service like the utility common service
I can get open source or shall I invest
in building it myself because it seems
is strategic it seems unique to my
business so be very kind of explicit
about those trade-offs and finally just
describing the service here
organizational alignment absolutely must
be there and I'm not only talking about
you know forming teams around your
services I'm talking about how you're
actually allocating budgets how does the
money flow in your organization because
how the money gets allocated leads to
measure leads to how people behave and
if you go back to the measurements of
success that we talked about in the
hypothesis side is that you if you think
about kind of why you make an
architectural change how what what makes
it to be successful then you can kind of
justify the allocation of money and
budget towards that so there is a whole
organizational and portfolio management
piece to to market services at least
that's in large organizations okay for
that as cloudsearch says the father of
Taoism the journey of a thousand miles
begins with one step and then add to
that and a dream and if you need help
along the way don't hesitate to contact
oK we've got some time for questions
using rest usually makes us create micro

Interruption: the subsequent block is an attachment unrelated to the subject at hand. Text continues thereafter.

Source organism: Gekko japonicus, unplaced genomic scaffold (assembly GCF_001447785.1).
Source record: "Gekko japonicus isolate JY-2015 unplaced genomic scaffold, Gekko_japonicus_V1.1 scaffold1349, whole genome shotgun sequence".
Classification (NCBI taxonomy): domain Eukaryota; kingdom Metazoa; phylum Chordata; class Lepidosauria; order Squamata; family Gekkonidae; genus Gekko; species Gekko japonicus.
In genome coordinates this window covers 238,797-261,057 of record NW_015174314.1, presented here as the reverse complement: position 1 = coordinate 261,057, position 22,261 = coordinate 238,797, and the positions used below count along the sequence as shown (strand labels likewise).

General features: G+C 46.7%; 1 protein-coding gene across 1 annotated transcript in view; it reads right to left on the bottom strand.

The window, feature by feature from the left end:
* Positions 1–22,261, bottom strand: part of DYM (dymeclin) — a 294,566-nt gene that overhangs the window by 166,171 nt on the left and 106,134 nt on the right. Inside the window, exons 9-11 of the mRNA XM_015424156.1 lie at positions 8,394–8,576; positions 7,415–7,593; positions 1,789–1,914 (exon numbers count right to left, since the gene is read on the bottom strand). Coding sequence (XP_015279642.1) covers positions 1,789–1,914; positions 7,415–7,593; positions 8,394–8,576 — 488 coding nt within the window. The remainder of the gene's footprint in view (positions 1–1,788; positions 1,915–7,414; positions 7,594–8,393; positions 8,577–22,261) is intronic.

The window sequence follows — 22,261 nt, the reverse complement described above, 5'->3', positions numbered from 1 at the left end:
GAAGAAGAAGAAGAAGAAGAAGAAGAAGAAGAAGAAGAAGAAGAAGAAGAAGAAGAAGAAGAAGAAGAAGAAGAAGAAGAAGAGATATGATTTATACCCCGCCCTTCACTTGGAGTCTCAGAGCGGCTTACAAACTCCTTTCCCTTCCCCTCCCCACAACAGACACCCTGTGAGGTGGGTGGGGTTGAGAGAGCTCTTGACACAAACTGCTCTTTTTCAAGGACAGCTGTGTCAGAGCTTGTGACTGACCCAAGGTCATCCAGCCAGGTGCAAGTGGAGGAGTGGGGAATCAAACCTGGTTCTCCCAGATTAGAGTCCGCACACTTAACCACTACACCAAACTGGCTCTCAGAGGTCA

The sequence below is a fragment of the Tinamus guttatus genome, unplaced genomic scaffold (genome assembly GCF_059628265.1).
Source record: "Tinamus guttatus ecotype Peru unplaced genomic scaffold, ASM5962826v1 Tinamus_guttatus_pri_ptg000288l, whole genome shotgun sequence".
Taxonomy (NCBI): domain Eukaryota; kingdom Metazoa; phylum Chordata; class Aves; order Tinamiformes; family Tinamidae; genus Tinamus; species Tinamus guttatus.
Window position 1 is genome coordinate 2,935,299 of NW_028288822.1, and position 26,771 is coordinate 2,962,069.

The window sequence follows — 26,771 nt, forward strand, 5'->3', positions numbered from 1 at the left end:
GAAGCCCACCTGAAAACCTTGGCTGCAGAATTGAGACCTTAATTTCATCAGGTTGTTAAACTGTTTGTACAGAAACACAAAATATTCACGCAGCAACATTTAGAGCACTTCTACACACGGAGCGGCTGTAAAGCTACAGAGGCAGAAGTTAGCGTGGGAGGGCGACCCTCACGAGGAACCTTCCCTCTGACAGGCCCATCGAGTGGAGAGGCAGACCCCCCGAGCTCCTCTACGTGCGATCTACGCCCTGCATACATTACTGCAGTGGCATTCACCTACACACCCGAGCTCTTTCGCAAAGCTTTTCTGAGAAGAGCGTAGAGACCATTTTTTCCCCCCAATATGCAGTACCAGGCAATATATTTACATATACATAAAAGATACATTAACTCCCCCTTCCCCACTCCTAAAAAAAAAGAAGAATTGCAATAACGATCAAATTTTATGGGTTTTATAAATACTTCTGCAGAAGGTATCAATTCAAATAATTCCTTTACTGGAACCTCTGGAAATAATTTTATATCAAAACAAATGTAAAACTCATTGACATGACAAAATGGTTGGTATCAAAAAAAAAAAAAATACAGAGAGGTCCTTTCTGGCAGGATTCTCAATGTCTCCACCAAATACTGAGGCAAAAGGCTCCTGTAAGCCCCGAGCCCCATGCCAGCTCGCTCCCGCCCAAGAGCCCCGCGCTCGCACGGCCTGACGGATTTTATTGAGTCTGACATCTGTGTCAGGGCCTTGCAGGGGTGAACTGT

services based on the data not the
business how do you deal with that um so
well instead of starting bottom up I
don't think it's really the rest fall
its what probably it's the way we think
about the world it's kind of bottom up
from the data I would say think about
there exercises like event storming when
you think about your customer your
journeys within the application and the
events that get generated you think
about kind of the interaction of the
users so at it at a higher level thing
instead of designing their services
bottom-up design the services top down
and think about all those capabilities
that get pushed as the customer goes
through a journey interacting with your
system or think about the events that
get generated as the customer tries the
system and and find the ones that kind
of belong to a cohesive implementation
or effect zone here could you tell us
more about how to deal with removing the
data layer from the monolith when we
don't know exactly who is using it no
you don't have to break them you'll find
out where we stopped working I was
really hoping at a TV on so for that
month out it really helped me out but we
we don't care like maybe nobody uses
those applications yeah it's actually
really good one is there a body of
resources from monolith to micro
services conversions eg a collection of
case studies so we are not reinventing
the wheel every time we need to tackle
on monolith across companies I was just
trying to convince mark into that is
there a body of resource a good point I
think we should all collectively start
putting one together I don't
no and yeah is that like a collection
resources on github about monolith
okay so just type awesome in to get it
also into Google that's going to sort it
out is it Daniel also microservices okay
so yeah what we should do that Randi if